[EM] Suppose, for a moment, there were never any cycles...

robert bristow-johnson rbj at audioimagination.com
Mon Jan 23 09:07:41 PST 2023

> On 01/23/2023 9:08 AM EST Kevin Venzke <stepjak at yahoo.fr> wrote:
> Hi Robert,
> Ok, you make your position clear that you don't really think choice of method imparts
> different incentives on anyone.

uhm, is that what I said?  How did you come to such clarity on my position?  You said:

> > To the extent a method deals badly with spoilers, the interested parties will aim to avoid
> > the issue through their nomination choices or voting advice.
> > 

And I replied:

> I doubt it.  I doubt that, on the local, state, or national level, anyone will be looking at this to strategically nominate candidates that somehow will prevail if FPTP fails to get a majority or if IRV fails to elect the CW or if a Condorcet method has to deal with a cycle.  I predict zero nominations will be materially affected by such considerations.

I'm saying that parties will nominate who they nominate based on the party's internal politics and whether the general election is FPTP, IRV, or a Condorcet method, will not likely change who is *nominated*.

It certainly could change who is elected in the general election.  And whether FPTP, IRV, or Condorcet is used in the primary election process, *that* could change who is nominated.  But the subtle complexity of the method in the general will most likely never affect the nomination debate where Republican A will say "I will prevail against the Democrat if IRV is used whereas my opponent, Republican B, will fail to."  That conversation will never happen at any essential level.

> I would think you would at least agree that if the Alaska race had been determined under
> FPP, Begich would probably receive fewer votes, assuming he would insist on running,

I do.  But if it was FPTP and Palin didn't run, I am quite confident that Begich would be in the U.S. House at this time.  Certainly he would have been in October.

> given
> an expectation of placing third, with a greater likelihood of playing spoiler. (Ditto this
> basic idea for most three-way IRV races.)

Yes, but it wasn't Begich who was the spoiler in August.

> > > For example FPP always elects the CW on those ballots.
>> > Oh, that seems to me to be a little disingenuous.  There's only one ranking level other than
> > unranked.  You don't know who the CW is if voters were allowed to be more specific about
> > their preferences.  It's like the Approval folks insisting that their better at electing the
> > CW than IRV.
> So what do you think would happen if FPP was actually conducted with rank ballots?

Oh, c'mon, Kevin...  If the voters were issued ranked ballots and told that **only** their first-choice vote will count and the candidate with most first-choice votes in the one-and-only round will be elected, what I think would happen is massive voter confusion.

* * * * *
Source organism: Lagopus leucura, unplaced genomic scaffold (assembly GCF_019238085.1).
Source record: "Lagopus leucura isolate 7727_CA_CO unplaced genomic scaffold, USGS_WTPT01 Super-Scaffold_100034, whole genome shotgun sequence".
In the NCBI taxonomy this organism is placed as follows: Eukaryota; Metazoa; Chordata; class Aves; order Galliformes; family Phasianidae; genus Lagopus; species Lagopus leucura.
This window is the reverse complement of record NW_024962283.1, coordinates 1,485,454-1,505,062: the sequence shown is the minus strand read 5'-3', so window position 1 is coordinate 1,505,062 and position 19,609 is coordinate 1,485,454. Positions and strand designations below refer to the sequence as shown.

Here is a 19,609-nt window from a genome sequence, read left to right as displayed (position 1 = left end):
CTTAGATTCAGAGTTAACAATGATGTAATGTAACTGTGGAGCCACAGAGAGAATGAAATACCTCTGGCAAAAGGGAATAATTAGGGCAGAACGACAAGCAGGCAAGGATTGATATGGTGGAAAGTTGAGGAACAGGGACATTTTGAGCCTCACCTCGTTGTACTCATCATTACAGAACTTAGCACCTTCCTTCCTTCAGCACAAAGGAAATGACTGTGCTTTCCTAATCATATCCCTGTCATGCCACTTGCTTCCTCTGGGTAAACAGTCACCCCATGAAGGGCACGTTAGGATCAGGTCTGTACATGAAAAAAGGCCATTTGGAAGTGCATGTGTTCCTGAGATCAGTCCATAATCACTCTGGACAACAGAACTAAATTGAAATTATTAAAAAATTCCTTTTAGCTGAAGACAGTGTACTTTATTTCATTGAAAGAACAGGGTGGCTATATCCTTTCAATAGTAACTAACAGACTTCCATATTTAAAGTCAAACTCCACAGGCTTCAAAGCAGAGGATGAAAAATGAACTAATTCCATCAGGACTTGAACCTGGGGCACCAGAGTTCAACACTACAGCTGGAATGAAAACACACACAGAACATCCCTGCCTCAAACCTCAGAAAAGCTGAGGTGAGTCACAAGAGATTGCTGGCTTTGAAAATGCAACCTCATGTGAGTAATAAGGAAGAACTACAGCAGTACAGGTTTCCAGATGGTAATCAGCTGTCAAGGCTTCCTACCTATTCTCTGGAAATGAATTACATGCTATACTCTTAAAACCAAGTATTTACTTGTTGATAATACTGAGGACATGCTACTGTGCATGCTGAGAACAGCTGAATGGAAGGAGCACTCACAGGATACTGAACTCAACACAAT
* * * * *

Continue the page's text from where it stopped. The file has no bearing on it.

> I dare
> speculate that most FPP elections are won with a full majority,

I agree.  In fact, most FPTP elections have only one or two candidates on the ballot.

> so the use of rank ballots
> would probably not dent FPP's observable Condorcet efficiency by much.

So what?  FPTP will also elect the Hare winner or the Borda winner or the Bucklin winner or even the Approval winner if all you have is one ranking level other than the implicit unranked level.

> Although maybe you have the belief that while method choice doesn't affect voter behavior,

I **never** said that.  I said that I doubt that the method used in the general election will change who is nominated.

> ballot format does,

Well, yah, you can confuse the hell outa voters with a ballot format that is incongruent to the method.

> and so using rank ballots for FPP would result in half of elections
> getting spoiled by voters refusing to use FPP strategy. I don't believe that, myself.

WTF??!!  Using ranked ballots for FPTP will result in confused voters and a potentially massive lawsuit.  It's a goofy scenario.

I consider FPTP strategy *only* with mark-only-one ballots and plurality rule in the tallying method.  I consider IRV or Condorcet *only* with ranked ballots and there should be enough ranking levels that no voter (or very few) are denied their right to *fully* weigh in on their relative preferences with *every* candidate.

The only difference in voting strategy (I would call these voting tactics, my semantic is that "compromising" is a *tactic* and less a "strategy") I would attribute to Hare vs. Condorcet is, if it's Hare *and* the election is perceived as a close 3-way race, there may be voters on either the Left or Right wing (the wing that is perceived as weaker) that may choose to compromise and vote for the centrist so that the spoiled election that happened in Burlington 2009 or in Alaska in August 2022 will not happen to them.  That's the only effect on different voting tactic I would predict between RCV decided by Hare vs. Condorcet.


r b-j . _ . _ . _ . _ rbj at audioimagination.com

"Imagination is more important than knowledge."


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